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Beyond the Bale : September 2019
The seven fashion and textile students from Asia who won awards in the competitions on the previous page visited Australia in May to experience first-hand the wool industry in this country and to see the source of the fibre that they use in their designs. They take back home an experience that will inspire them for years to come. STUDENT WOOL WINNERS IN ASIA VISIT AUSTRALIA The Woolmark Company regularly hosts delegations of fashion and textile students from overseas and from within Australia, to educate and inspire the students about Australian wool, the supply chain, and the benefits and attributes of the fibre. The most recent delegation of students came from some of the most prestigious colleges and universities across Asia. These students had received a scholarship for the trip after creating Merino wool garments that won fashion design awards (see previous page). Overall, the students gained a valuable insight into the fibre and developed a strong attachment with the industry here in Australia. They will take this valuable information back with them and employ this knowledge as they begin their careers in fashion and textile design. INDUSTRY OVERVIEW AT AWI HQ After arriving in Sydney the previous day, the seven students were welcomed into the AWI office by AWI CEO Stuart McCullough and staff to receive (along with fashion sponsorship recipients from TAFE NSW) insights into the work undertaken by AWI and its subsidiary The Woolmark Company. “During the tour I leant lots about the features of wool. By far the greatest gain was learning the story behind wool. I will now use more wool fibre in the future to support the sustainable clothing industry.” Lin Lin, student at Beijing Institute of Fashion Technology Some of AWI’s innovations, such as Optim technology and wool footwear, were shown to the students. Everyone took a great deal away from this meeting, learning about the potential of wool in different market sectors. “Following the presentations, I now have a deeper understanding of the versatility of wool. The application of wool fabrics in outdoor sports clothing products and the promotion of human health particularly impressed me,” said Hiu Ham Lui of The Hong Kong Polytechnic University. THE WOOL AUCTION The following day the delegation travelled to the wool auctions at Yennora in Sydney, where they were run through the processes involved after wool leaves the farm gate ready to be sold at the auction centre. The wool classification process was explained to the students alongside them being shown a variety of different wool samples. “People might have thought that wool is just a material that can be made into clothes. But we have learnt to distinguish the quality of wool fibre from its thickness, length and strength, and determine what type of wool would be most suitable for knitwear for example,” said Suhui Song of Zhejiang Sci-Tech University. THE FARM VISIT After waking up and seeing kangaroos from their windows, the delegation from Asia was joined by students from University of Technology Sydney (who are a part of AWI’s study tour sponsorship program) to learn the basics of growing wool and the importance of research and development. This was followed by a hands-on viewing of sheep and a farm tour where they learnt the important role farmers play in ensuring the quality of wool and the health and welfare The students attended the wool auctions at Yenorra learning how wool is bought and sold. The students undertook a farm tour with some Australian students, where they received an introduction to wool production. of their flocks. “I learnt that the relationship between woolgrowers and sheep is one of mutual dependence,” said Yishu Zhang of Donghua University. “Woolgrowers provide a comfortable environment for their sheep, and the sheep produce wool to create income for the woolgrowers, which provides sustainable development.” NATIONAL MERINO CHALLENGE The final day of the tour saw the delegation visit the National Merino Challenge (see page 32), which gave the students a unique opportunity to engage with young woolgrowers and future industry leaders. This visit gave students a chance to see in practice much of what they had learnt in previous days. OFF FARM 27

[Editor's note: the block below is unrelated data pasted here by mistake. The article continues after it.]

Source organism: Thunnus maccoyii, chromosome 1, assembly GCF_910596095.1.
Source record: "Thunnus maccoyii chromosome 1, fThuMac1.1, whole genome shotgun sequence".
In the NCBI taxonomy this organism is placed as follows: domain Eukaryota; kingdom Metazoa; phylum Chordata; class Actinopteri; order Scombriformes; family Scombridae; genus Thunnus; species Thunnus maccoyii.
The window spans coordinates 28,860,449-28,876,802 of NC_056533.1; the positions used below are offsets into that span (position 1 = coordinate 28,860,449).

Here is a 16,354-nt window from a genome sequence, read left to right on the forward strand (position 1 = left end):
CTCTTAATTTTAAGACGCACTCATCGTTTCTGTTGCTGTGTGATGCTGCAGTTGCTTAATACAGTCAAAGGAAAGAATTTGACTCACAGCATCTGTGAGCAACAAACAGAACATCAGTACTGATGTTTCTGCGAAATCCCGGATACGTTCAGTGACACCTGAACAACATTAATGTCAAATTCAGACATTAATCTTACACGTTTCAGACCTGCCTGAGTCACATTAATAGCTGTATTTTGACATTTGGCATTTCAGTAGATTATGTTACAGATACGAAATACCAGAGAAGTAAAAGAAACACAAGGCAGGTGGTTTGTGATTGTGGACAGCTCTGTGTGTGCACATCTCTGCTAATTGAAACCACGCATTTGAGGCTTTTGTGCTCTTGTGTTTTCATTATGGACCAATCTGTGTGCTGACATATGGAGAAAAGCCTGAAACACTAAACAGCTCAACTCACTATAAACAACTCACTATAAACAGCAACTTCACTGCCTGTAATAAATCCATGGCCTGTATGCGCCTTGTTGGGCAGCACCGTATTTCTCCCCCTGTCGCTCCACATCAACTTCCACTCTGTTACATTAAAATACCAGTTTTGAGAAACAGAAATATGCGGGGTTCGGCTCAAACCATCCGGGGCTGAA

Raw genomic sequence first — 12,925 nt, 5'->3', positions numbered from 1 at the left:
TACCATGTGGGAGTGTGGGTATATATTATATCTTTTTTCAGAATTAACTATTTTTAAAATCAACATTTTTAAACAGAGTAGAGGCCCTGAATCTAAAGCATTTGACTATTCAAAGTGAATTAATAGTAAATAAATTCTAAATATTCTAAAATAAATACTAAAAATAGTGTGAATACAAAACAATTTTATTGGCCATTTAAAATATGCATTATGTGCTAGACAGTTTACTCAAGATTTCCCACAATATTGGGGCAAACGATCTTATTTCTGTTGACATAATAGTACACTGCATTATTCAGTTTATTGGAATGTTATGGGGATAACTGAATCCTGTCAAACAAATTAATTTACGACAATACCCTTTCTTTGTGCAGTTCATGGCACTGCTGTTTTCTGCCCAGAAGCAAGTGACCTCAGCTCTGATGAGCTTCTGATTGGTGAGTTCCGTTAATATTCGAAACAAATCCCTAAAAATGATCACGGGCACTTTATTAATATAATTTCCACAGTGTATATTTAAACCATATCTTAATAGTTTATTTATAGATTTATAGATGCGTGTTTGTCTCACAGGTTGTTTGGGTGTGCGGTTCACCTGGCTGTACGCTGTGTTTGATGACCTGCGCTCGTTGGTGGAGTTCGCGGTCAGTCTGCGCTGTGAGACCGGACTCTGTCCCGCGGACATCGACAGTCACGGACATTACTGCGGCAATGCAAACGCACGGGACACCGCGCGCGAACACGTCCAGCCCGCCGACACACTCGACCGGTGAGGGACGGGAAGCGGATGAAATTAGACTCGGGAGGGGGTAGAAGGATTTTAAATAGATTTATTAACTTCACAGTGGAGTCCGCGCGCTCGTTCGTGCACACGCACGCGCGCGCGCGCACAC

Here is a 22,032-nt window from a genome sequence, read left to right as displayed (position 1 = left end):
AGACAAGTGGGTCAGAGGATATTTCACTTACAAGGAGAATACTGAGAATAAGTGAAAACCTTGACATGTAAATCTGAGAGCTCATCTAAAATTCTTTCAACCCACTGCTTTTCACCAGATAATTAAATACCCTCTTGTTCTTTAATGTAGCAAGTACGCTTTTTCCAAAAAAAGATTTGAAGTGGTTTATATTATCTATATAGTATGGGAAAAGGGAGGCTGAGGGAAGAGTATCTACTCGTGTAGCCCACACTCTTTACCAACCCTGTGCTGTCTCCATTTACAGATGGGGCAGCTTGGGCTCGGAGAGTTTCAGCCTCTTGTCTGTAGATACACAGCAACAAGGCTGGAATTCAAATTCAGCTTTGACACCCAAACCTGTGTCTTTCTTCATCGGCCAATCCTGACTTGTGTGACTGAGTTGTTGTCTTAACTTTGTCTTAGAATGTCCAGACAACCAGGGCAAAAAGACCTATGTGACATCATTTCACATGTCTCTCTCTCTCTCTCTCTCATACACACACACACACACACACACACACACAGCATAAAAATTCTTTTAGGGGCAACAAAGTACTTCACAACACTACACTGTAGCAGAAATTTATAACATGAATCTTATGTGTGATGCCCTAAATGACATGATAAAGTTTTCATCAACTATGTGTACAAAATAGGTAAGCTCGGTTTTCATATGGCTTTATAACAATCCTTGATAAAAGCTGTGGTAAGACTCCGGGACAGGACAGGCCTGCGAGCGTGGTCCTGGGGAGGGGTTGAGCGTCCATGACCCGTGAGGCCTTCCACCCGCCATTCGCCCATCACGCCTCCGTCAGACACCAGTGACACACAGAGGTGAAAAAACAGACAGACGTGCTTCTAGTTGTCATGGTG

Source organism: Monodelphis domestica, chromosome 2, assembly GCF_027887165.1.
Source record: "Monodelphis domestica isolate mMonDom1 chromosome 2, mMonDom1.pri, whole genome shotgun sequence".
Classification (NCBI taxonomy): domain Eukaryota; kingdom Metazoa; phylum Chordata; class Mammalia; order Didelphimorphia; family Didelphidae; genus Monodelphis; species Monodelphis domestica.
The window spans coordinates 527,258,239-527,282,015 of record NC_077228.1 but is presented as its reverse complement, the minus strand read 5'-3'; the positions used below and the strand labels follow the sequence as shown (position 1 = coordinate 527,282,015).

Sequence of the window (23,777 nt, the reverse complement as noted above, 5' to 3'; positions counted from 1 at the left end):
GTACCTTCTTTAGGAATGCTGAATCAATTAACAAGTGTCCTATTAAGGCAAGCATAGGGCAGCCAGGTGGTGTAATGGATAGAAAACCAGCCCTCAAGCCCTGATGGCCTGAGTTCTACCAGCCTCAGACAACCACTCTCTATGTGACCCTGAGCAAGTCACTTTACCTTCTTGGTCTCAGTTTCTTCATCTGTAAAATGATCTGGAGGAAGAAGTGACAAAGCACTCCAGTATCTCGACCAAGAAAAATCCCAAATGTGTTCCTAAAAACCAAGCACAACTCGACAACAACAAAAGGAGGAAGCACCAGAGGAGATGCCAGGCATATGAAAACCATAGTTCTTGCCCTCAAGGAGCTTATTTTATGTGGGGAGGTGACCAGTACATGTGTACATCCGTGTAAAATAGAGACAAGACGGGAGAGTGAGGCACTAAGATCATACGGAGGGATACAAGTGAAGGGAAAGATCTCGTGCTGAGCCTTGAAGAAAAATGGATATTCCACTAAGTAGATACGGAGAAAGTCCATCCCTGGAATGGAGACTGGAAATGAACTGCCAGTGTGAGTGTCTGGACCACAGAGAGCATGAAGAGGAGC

In the Shops - September 2019